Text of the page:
Developers must be focused, not just on writing code, but on creating value for their customers.
Let me qualify what I mean by “customer” and “value.”
A customer is a person or organization willing to pay for an item.
The term “customer” includes users of an item, but is not necessarily limited to those who directly use an item, especially in an enterprise setting where someone else is taking financial responsibility for the development of an item.
Value is a subjective assessment of an item’s worth.
Value often has both utilitarian and aesthetic dimensions: that is, an item is generally assessed based on how much it does for someone as well as how easy and pleasing it is to use.
Value is relative: it is assessed based on how much more one item delivers compared to other similar items already available.
Value is often time-sensitive: an item may be valuable today, but not be nearly so valuable a year from now (based on changing market conditions, etc.).
Value only exists when an item is complete and available for use: partially-developed items not yet ready to be used have no value at all.
Although value can be discussed without reference to monetary measures, a discussion of how much a customer might be willing to pay for an item is ultimately necessary to give a discussion of value some grounding in reality.
As mentioned above, value means more than just the ability to reliably perform a given task: the software must also be easy and reasonably pleasant to use. This is more than just a matter of “gussying up” the user interface – the developer must understand how his users think, and communicate to them using words and graphics that are consistent and effective. Most fundamentally, the software must be built around a mental model with which the user is already familiar, or that seems intuitive once learned.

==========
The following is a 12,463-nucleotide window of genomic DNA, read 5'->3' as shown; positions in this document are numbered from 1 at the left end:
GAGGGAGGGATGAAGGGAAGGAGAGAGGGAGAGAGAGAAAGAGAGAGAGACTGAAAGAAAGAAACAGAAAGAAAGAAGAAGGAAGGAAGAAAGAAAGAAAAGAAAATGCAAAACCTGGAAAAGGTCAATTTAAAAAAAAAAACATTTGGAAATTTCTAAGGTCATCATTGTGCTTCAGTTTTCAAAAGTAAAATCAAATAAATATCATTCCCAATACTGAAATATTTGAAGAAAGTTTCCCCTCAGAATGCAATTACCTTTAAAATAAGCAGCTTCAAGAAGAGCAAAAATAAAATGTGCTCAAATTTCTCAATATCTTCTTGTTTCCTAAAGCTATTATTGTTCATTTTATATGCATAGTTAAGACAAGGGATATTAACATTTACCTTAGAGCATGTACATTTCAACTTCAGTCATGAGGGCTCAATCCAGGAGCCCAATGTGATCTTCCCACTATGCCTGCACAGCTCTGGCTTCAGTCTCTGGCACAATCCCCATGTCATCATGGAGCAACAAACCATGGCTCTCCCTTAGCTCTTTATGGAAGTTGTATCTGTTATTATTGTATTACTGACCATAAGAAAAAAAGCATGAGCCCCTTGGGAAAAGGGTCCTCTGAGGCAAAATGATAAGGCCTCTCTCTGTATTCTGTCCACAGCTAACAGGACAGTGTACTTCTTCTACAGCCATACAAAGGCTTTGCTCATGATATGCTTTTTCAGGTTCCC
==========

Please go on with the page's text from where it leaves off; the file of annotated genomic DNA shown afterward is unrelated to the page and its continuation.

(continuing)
Although developers need to form ideas about what will be useful to a set of users before developing software, those ideas can never be fully validated without actually developing the software and seeing what real users actually do with it. This is one reason why usability testing is so important.
For more on this topic, see the Pagan Tuna post, “Broken Field Running.”
For years, app dev pros have been told to keep their heads down — that all you need to do is follow the project plan and write your code. Wrong. Lift your head up, find your passion, understand the business and then use your technical creativity to make beautiful applications that users find useful, usable, and desirable.
In short, the software designer must learn to think like a communicator and to practice an artistic craft as well as an engineering one.
You [the software developer] will need humility to recognize that the users are always the final and most appropriate judges of your work. Even though you’re the expert in interpreting your users’ comments and meeting their needs, their judgments of your work are final and without appeal.